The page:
Bontemps v. Arya et al

Filing 7

ORDER signed by Magistrate Judge Deborah Barnes on 7/5/2017 DENYING 6 Motion to Proceed IFP. Plaintiff to pay $400 in fees, within 14 days of the filed date of this order, to proceed with this action. (Henshaw, R)

Download PDF
1 2 3 4 5 6 7 8 UNITED STATES DISTRICT COURT 9 FOR THE EASTERN DISTRICT OF CALIFORNIA 10 11 GREGORY C. BONTEMPS, 12 13 14 15 No. 2:17-cv-0993 DB P Plaintiff, v. ORDER ARYA, et al., Defendants. 16 17 Plaintiff is a state prisoner proceeding pro se with a civil rights action under 42 U.S.C. § 18 1983. In an order filed June 16, 2017, the court held that plaintiff has accrued three strikes under 19 28 U.S.C. 1915(g) and may not proceed in forma pauperis unless he is “under imminent danger of 20 serious physical injury.” (ECF No. 4.) The court ordered plaintiff to either pay the filing fee or 21 file a motion to proceed in forma pauperis along with a statement explaining whether he is in 22 imminent danger. On June 28, plaintiff filed a motion to proceed in forma pauperis and a 23 statement that he is in “imminent danger of serious physical injury.” (ECF Nos. 5, 6.) 24 The availability of the imminent danger exception turns on the conditions a prisoner faced 25 at the time the complaint was filed, not at some earlier or later time. See Andrews v. Cervantes, 26 493 F.3d 1047, 1053 (9th Cir. 2007). “[A]ssertions of imminent danger of less obviously 27 injurious practices may be rejected as overly speculative or fanciful.” Id. at 1057 n.11. Imminent 28 danger of serious physical injury must be a real, present threat, not merely speculative or 1 1 hypothetical. To meet his burden under § 1915(g), an inmate must provide “specific fact 2 allegations of ongoing serious physical injury, or a pattern of misconduct evidencing the 3 likelihood of imminent serious physical injury.” Martin v. Shelton, 319 F.3d 1048, 1050 (8th Cir. 4 2003). “Vague and utterly conclusory assertions” of harm are insufficient. White v. Colorado, 5 157 F.3d 1226, 1231-32 (10th Cir. 1998). That is, the “imminent danger” exception is available 6 “for genuine emergencies,” where “time is pressing” and “a threat... is real and proximate.” 7 Lewis v. Sullivan, 279 F.3d 526, 531 (7th Cir. 2002). 8 Here, plaintiff alleges he has been subjected to excessive force, targeted for physical 9 harassment, aggressively searched, groped in a sexual manner, and placed in manacles even 10 though his physician ordered that he only be placed in waist chains. (See ECF No. 5.) Plaintiff 11 simply lists a number of incidents he alleges have occurred since he was incarcerated at CSP-Sac 12 in April 2016. Plaintiff does not allege a specific and ongoing danger of any physical injury. Nor 13 does he make any credible and non-speculative allegation that there is a real and proximate threat 14 to his physical safety. See Andrews, 493 F.3d at 1053 (citing Lewis v. Sullivan, 279 F.3d 526, 15 531 (7th Cir. 2002); Kinnell v. Graves, 265 F.3d 1125, 1128 (10th Cir. 2001)). 16 For these reasons, the court finds plaintiff has not demonstrated an imminent danger as 17 required by Andrews. Plaintiff therefore does not fall within the imminent danger exception to 18 the three strikes rule and may not proceed in forma pauperis in this case. See 28 U.S.C. § 19 1915(g). If plaintiff wishes to proceed with this action, he must pay the $350 filing fee and $50 20 administrative fee. Failure to pay these fees with result in dismissal of this action. 21 Accordingly, IT IS HEREBY ORDERED as follows: 22 1. Plaintiff’s motion to proceed in forma pauperis (ECF No. 6) is denied; and 23 //// 24 //// 25 //// 26 //// 27 //// 28 //// 2 1 2. Within fourteen days of the filed date of this order, plaintiff shall pay $400 in fees to 2 proceed with this action. If plaintiff fails to pay these fees, the court will dismiss this 3 action without prejudice. 4 Dated: July 5, 2017 5 6 7 8 9 10 11 12 13 14 15 16 DLB:9 DLB1/prisoner-civil rights/ ifp 17 18 19 20 21 22 23 24 25 26 27 28 3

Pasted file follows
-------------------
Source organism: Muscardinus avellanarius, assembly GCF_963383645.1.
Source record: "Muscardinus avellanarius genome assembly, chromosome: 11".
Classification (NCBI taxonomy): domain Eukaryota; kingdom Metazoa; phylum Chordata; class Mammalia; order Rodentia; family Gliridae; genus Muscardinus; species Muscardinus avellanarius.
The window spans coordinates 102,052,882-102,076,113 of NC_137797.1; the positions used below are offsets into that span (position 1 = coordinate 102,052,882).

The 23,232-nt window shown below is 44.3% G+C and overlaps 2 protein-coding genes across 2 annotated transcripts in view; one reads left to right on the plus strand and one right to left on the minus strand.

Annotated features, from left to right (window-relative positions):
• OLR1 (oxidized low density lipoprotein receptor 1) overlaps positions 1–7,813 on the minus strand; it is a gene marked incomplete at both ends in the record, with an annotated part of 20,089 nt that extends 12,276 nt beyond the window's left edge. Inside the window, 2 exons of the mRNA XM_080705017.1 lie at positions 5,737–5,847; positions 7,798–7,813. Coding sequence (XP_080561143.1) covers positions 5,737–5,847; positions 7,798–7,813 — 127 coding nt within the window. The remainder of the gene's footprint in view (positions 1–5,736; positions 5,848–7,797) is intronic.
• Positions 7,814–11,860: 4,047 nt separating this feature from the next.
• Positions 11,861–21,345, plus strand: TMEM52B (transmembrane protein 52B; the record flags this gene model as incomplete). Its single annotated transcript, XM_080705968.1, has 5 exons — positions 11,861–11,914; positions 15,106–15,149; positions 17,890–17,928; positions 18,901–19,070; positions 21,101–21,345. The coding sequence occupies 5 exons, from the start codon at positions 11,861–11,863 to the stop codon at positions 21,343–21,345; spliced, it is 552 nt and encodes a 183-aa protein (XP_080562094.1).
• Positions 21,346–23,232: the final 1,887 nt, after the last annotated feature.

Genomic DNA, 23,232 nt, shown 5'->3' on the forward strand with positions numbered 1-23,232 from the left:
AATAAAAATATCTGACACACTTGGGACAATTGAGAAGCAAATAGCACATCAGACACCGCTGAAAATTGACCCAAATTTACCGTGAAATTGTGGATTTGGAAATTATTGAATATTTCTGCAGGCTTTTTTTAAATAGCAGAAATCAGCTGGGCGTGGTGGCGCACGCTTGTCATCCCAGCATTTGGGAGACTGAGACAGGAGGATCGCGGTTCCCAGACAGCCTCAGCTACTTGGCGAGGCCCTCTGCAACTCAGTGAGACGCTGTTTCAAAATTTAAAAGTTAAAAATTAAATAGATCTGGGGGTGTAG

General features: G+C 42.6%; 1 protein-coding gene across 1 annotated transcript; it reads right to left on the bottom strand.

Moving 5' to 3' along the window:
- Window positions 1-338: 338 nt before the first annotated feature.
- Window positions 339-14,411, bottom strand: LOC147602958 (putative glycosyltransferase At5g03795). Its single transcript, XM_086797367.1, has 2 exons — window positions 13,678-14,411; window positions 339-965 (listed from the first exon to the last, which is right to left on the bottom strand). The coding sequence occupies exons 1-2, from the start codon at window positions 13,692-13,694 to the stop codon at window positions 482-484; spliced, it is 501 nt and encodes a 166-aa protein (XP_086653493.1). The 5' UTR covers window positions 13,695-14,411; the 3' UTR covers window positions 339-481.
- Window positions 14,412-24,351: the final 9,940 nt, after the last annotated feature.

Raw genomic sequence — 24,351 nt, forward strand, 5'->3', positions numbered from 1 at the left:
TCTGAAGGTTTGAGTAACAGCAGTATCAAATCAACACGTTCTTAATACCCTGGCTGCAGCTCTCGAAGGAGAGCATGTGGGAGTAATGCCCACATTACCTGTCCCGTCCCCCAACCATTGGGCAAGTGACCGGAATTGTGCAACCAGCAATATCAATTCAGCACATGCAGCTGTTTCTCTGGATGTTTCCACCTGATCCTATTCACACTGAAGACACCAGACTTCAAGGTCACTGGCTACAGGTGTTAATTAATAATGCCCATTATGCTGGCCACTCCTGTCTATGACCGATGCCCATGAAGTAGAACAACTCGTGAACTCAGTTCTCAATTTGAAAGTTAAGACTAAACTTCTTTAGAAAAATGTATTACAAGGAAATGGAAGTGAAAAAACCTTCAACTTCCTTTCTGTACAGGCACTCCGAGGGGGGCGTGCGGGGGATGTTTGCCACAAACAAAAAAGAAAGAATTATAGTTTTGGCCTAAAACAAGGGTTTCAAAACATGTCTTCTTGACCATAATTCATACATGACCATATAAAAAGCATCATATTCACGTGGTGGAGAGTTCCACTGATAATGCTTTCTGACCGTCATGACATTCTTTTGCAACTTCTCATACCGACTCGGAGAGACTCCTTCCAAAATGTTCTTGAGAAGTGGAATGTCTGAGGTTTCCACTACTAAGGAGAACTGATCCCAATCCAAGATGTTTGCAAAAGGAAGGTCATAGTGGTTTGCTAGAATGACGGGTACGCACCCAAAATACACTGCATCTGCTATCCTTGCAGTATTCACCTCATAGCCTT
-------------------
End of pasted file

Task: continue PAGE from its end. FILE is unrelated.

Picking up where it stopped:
Disclaimer: Justia Dockets & Filings provides public litigation records from the federal appellate and district courts. These filings and docket sheets should not be considered findings of fact or liability, nor do they necessarily reflect the view of Justia.

Why Is My Information Online?